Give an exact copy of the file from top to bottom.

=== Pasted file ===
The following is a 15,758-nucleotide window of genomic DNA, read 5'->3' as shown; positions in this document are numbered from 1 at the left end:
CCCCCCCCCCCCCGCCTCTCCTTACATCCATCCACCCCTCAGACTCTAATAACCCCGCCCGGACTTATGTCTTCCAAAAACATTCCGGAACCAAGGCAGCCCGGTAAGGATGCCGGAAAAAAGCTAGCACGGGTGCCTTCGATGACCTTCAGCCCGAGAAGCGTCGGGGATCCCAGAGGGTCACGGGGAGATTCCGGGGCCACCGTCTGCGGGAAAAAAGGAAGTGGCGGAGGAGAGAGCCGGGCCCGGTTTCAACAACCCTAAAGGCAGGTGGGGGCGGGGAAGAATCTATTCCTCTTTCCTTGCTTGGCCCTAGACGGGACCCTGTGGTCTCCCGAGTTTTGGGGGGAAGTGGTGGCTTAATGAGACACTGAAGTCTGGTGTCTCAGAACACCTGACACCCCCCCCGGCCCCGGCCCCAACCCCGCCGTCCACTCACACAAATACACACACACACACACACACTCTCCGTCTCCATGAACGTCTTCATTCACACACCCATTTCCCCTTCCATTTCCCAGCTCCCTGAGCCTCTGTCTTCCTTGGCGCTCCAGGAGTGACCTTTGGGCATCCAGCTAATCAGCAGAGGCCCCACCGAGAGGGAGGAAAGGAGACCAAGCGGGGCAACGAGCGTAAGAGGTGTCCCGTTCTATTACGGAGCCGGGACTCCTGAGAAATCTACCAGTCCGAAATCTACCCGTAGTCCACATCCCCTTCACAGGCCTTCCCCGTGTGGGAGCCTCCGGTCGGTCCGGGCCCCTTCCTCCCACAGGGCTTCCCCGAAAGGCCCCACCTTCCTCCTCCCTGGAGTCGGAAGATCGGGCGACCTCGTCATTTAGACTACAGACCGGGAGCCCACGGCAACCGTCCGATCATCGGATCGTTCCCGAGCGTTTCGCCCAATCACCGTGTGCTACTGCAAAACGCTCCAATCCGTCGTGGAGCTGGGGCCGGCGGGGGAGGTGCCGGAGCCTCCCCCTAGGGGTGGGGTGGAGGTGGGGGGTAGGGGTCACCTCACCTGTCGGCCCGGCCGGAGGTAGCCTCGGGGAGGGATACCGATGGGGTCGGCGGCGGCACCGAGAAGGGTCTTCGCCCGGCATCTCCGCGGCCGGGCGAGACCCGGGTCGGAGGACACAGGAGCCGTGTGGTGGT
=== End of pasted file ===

The following is a 15,758-nucleotide window of genomic DNA, read 5'->3' as shown; positions in this document are numbered from 1 at the left end:
CCCCCCCCCCCCCGCCTCTCCTTACATCCATCCACCCCTCAGACTCTAATAACCCCGCCCGGACTTATGTCTTCCAAAAACATTCCGGAACCAAGGCAGCCCGGTAAGGATGCCGGAAAAAAGCTAGCACGGGTGCCTTCGATGACCTTCAGCCCGAGAAGCGTCGGGGATCCCAGAGGGTCACGGGGAGATTCCGGGGCCACCGTCTGCGGGAAAAAAGGAAGTGGCGGAGGAGAGAGCCGGGCCCGGTTTCAACAACCCTAAAGGCAGGTGGGGGCGGGGAAGAATCTATTCCTCTTTCCTTGCTTGGCCCTAGACGGGACCCTGTGGTCTCCCGAGTTTTGGGGGGAAGTGGTGGCTTAATGAGACACTGAAGTCTGGTGTCTCAGAACACCTGACACCCCCCCCGGCCCCGGCCCCAACCCCGCCGTCCACTCACACAAATACACACACACACACACACACTCTCCGTCTCCATGAACGTCTTCATTCACACACCCATTTCCCCTTCCATTTCCCAGCTCCCTGAGCCTCTGTCTTCCTTGGCGCTCCAGGAGTGACCTTTGGGCATCCAGCTAATCAGCAGAGGCCCCACCGAGAGGGAGGAAAGGAGACCAAGCGGGGCAACGAGCGTAAGAGGTGTCCCGTTCTATTACGGAGCCGGGACTCCTGAGAAATCTACCAGTCCGAAATCTACCCGTAGTCCACATCCCCTTCACAGGCCTTCCCCGTGTGGGAGCCTCCGGTCGGTCCGGGCCCCTTCCTCCCACAGGGCTTCCCCGAAAGGCCCCACCTTCCTCCTCCCTGGAGTCGGAAGATCGGGCGACCTCGTCATTTAGACTACAGACCGGGAGCCCACGGCAACCGTCCGATCATCGGATCGTTCCCGAGCGTTTCGCCCAATCACCGTGTGCTACTGCAAAACGCTCCAATCCGTCGTGGAGCTGGGGCCGGCGGGGGAGGTGCCGGAGCCTCCCCCTAGGGGTGGGGTGGAGGTGGGGGGTAGGGGTCACCTCACCTGTCGGCCCGGCCGGAGGTAGCCTCGGGGAGGGATACCGATGGGGTCGGCGGCGGCACCGAGAAGGGTCTTCGCCCGGCATCTCCGCGGCCGGGCGAGACCCGGGTCGGAGGACACAGGAGCCGTGTGGTGGT